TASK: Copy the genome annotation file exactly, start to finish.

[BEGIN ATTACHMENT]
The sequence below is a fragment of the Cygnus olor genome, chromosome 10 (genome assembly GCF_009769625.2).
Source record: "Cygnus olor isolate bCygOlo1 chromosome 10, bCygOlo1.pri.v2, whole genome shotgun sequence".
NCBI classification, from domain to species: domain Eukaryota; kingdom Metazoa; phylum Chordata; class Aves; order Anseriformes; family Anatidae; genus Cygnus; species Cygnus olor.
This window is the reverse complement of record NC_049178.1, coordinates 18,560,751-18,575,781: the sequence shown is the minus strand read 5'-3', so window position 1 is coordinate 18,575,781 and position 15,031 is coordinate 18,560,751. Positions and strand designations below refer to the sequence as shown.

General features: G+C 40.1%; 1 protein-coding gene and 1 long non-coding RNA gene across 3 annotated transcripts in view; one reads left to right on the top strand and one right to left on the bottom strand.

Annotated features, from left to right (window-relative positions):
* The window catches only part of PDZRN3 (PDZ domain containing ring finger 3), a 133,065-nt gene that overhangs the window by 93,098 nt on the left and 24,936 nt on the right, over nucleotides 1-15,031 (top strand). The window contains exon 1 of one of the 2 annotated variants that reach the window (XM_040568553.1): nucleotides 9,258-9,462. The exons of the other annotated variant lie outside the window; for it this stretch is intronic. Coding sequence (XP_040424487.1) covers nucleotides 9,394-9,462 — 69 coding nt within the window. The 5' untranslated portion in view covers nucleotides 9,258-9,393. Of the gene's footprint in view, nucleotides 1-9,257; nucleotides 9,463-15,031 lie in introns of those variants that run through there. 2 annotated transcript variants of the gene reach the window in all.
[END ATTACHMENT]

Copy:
The sequence below is a fragment of the Cygnus olor genome, chromosome 10 (genome assembly GCF_009769625.2).
Source record: "Cygnus olor isolate bCygOlo1 chromosome 10, bCygOlo1.pri.v2, whole genome shotgun sequence".
NCBI classification, from domain to species: domain Eukaryota; kingdom Metazoa; phylum Chordata; class Aves; order Anseriformes; family Anatidae; genus Cygnus; species Cygnus olor.
This window is the reverse complement of record NC_049178.1, coordinates 18,560,751-18,575,781: the sequence shown is the minus strand read 5'-3', so window position 1 is coordinate 18,575,781 and position 15,031 is coordinate 18,560,751. Positions and strand designations below refer to the sequence as shown.

General features: G+C 40.1%; 1 protein-coding gene and 1 long non-coding RNA gene across 3 annotated transcripts in view; one reads left to right on the top strand and one right to left on the bottom strand.

Annotated features, from left to right (window-relative positions):
* The window catches only part of PDZRN3 (PDZ domain containing ring finger 3), a 133,065-nt gene that overhangs the window by 93,098 nt on the left and 24,936 nt on the right, over nucleotides 1-15,031 (top strand). The window contains exon 1 of one of the 2 annotated variants that reach the window (XM_040568553.1): nucleotides 9,258-9,462. The exons of the other annotated variant lie outside the window; for it this stretch is intronic. Coding sequence (XP_040424487.1) covers nucleotides 9,394-9,462 — 69 coding nt within the window. The 5' untranslated portion in view covers nucleotides 9,258-9,393. Of the gene's footprint in view, nucleotides 1-9,257; nucleotides 9,463-15,031 lie in introns of those variants that run through there. 2 annotated transcript variants of the gene reach the window in all.